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Medical Meeting Reports

American College of Surgery Clinical Congress

October 10-15, 1999


RED CELL SUBSTITUTES ENTER PHASE III TRIALS
font=>By Karen Sandrick

A. Gerson Greenburg, MD, of Brown University, Providence, RI, traced the many accomplishments in development of hemoglobin-based red cell substitutes over the last 25 years. To date, more than 2,000 patients have been exposed to various forms of hemoglobin solutions throughout the world without any evidence of nephrotoxicity or coagulopathy. If current and planned clinical trials prove these solutions to be effective, red cell substitutes could replace allogeneic and autologous blood for most patients undergoing elective, urgent, or emergent surgery.

Early Investigations

The modern era of development of red cell substitutes began in the 1960s with the discovery that if the toxic stroma of the hemoglobin molecule were removed, hemoglobin-based solutions would be safe.

Dr. Greenburg first became involved in testing red cell substitutes in 1973. He gave a stroma-free hemoglobin-based solution to resuscitate animals in hemorrhagic shock and found that the solution was equivalent to whole blood in the degree to which it improved mitochondrial function and efficacy.

He then began a series of chemical modifications of hemoglobin. He rejuvenated red blood cells before making a stroma-free hemoglobin solution, changed the oxygen delivery capacity so the hemoglobin solution would remain in the circulation longer. He used o-raffinose to alter conditions within the hemoglobin molecule, examined the mechanism of vasoconstriction in studies of the Ao ring and endothelin-1, and evaluated access to the heme binding site.

The result of his studies is Hemolink, a solution containing 10g Hgb/dL and less than 10% meth-hemoglobin. Hemolink is not a pure tetramere; it is an oligomere that has been modified as a beta-beta crosslink.

Clinical Trials

The first phase I trial of Hemolink in 1995 showed a relationship between concentration of the red cell substitute and intravascular persistence. The circulation half life ranged from four to 14 hours depending on the amount of grams of hemoglobin infused. A slight increase in blood pressure, possibly dose-related, occurred immediately following infusion of the hemoglobin-based solution, but it subsided within 24 hours. Changes in creatinine clearance and total bilirubin were minor. Serum calcium and serum phosphorus decreased, but the declines in concentration were not dose-related. Although pancreatic enzyme activity increased in association with the dose of the blood substitute, patients did not develop clinical signs of pancreatitis.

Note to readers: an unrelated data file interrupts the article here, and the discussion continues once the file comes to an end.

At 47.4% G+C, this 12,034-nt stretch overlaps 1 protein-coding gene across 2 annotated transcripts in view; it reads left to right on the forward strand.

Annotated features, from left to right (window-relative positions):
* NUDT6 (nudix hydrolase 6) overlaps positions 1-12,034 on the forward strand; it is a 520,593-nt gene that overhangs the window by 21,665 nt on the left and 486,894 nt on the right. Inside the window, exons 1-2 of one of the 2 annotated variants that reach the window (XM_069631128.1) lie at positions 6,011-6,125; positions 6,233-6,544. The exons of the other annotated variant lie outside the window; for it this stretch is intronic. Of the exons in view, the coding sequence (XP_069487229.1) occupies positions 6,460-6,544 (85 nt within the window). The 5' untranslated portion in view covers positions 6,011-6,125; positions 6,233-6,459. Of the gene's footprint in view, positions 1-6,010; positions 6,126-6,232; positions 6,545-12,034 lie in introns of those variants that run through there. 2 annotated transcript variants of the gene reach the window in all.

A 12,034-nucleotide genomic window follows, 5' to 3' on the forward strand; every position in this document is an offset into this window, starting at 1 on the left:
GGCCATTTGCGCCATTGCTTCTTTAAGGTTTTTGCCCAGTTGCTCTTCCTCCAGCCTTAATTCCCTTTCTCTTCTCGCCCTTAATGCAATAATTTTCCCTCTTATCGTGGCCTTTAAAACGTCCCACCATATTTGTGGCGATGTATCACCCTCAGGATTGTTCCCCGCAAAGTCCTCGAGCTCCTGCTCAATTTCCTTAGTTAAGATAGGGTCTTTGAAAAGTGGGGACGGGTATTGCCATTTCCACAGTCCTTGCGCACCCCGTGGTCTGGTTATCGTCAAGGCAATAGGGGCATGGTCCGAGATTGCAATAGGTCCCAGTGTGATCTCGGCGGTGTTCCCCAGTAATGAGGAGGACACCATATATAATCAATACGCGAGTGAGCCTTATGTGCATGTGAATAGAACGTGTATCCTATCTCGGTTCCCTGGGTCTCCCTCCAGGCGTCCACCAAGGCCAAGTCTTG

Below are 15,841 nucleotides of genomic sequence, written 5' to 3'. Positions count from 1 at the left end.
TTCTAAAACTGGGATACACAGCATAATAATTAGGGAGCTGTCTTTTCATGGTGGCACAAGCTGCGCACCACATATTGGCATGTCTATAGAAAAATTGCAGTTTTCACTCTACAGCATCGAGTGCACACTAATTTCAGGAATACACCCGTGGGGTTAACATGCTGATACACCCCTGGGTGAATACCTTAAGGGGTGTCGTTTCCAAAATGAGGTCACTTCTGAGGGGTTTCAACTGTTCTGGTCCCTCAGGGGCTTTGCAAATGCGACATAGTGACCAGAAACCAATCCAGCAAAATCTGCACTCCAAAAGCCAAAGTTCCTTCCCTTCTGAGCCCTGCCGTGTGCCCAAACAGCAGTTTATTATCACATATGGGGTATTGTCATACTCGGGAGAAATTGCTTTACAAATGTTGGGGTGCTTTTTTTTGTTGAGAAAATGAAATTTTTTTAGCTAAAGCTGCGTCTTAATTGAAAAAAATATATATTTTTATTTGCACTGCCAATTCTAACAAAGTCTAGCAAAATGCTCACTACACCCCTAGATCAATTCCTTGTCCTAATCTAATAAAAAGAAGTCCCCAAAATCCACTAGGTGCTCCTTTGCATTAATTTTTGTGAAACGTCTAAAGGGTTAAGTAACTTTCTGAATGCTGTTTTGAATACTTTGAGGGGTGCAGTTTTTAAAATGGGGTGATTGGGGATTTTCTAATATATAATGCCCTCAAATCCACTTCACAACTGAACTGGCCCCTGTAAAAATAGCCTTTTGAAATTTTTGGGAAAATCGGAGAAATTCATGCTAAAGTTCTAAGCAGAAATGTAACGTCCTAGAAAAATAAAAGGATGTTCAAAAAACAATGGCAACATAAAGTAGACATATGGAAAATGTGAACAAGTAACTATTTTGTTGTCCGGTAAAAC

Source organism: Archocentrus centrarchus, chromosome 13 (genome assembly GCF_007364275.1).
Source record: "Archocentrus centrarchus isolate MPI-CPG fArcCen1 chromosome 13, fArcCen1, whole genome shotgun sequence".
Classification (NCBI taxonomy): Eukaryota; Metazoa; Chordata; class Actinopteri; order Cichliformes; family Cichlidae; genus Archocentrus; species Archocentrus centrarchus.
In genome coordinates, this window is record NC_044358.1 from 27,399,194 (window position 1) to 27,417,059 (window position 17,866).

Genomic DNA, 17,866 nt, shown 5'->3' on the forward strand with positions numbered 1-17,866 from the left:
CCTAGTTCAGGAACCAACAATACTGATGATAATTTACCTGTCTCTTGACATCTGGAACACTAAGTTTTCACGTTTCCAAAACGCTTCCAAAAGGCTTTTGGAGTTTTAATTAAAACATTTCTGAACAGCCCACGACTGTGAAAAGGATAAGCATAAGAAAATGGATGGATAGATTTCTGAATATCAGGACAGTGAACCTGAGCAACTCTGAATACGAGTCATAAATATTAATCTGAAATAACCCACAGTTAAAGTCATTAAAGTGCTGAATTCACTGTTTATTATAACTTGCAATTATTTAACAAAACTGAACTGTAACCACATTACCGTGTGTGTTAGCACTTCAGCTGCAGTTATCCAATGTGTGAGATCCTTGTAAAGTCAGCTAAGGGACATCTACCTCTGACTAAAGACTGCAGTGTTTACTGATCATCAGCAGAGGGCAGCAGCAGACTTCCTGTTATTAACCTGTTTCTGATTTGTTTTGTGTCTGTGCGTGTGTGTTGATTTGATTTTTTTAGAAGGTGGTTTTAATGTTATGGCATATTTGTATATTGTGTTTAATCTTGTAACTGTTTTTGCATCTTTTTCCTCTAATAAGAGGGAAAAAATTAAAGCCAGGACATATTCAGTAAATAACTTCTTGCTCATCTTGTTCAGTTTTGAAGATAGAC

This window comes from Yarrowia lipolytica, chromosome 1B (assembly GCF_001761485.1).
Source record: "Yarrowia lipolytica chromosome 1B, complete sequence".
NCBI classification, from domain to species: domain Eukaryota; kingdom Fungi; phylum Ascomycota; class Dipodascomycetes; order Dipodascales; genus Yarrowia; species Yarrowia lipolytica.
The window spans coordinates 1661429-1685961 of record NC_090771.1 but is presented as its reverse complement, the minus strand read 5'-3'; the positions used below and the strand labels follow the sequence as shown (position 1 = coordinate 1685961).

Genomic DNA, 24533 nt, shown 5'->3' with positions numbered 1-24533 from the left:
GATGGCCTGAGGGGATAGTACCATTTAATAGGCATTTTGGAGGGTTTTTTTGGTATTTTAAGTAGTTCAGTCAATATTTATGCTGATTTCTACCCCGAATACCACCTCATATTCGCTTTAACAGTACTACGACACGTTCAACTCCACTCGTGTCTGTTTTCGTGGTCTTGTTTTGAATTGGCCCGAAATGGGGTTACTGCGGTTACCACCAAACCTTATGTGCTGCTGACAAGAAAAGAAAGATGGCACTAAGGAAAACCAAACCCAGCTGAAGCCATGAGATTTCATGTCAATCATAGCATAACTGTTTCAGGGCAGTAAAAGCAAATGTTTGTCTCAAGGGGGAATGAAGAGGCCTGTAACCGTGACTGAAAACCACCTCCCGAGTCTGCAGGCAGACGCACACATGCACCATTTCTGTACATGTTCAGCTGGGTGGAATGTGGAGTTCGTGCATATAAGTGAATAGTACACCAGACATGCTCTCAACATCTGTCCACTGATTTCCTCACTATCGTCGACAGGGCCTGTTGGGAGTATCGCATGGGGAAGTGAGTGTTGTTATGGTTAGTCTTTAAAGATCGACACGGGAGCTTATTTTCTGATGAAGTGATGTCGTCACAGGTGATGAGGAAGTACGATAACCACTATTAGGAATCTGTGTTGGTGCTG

The result of this trial led to a phase II investigation of Hemolink in patients having elective orthopedic surgery. Patients received 3/4 to 1L of the hemoglobin-based solution for hemodilution and replacement when transfusion was indicated. The blood substitute decreased the exposure of these patients to allogeneic red cells by 60-80%. A phase III trial is beginning in Canada and the United Kingdom that will study the extent to which Hemolink can reduce the need for allogeneic transfusion. The study also will document the incidence of any central nervous system events, such as stroke and delirium.

Trials with Other Red Cell Substitutes

Five groups at the present time are testing other types of red cell substitutes in phase I, II, and III clinical investigations of sepsis, coronary artery bypass, and vascular surgery. One of these using a polymerized form of hemoglobin blood substitute showed that total hemoglobin concentration could be maintained in 27 patients who had red cell hemoglobin concentrations less than 3 gm/dL, which is considered to be a lethal clinical situation. Mortality was less than 15%, however, after delivery of the hemoglobin solution.

Future Directions

Dr. Greenburg predicted that second generation hemoglobin-based red cell substitutes will have further modifications of the heme pocket, liposome composition and structure, and they will come from a variety of sources including plants, yeasts, bacteria, and transgenic animals. The goal is to produce a solution that has enough oxygen-carrying capacity and volume expansion in sufficient quantities to replace the current use of allogeneic and autologous blood in the pre- and postoperative periods for 60% of patients having surgery.

Ortho Biotech

Funded through an unrestricted educational grant by Ortho Biotech.



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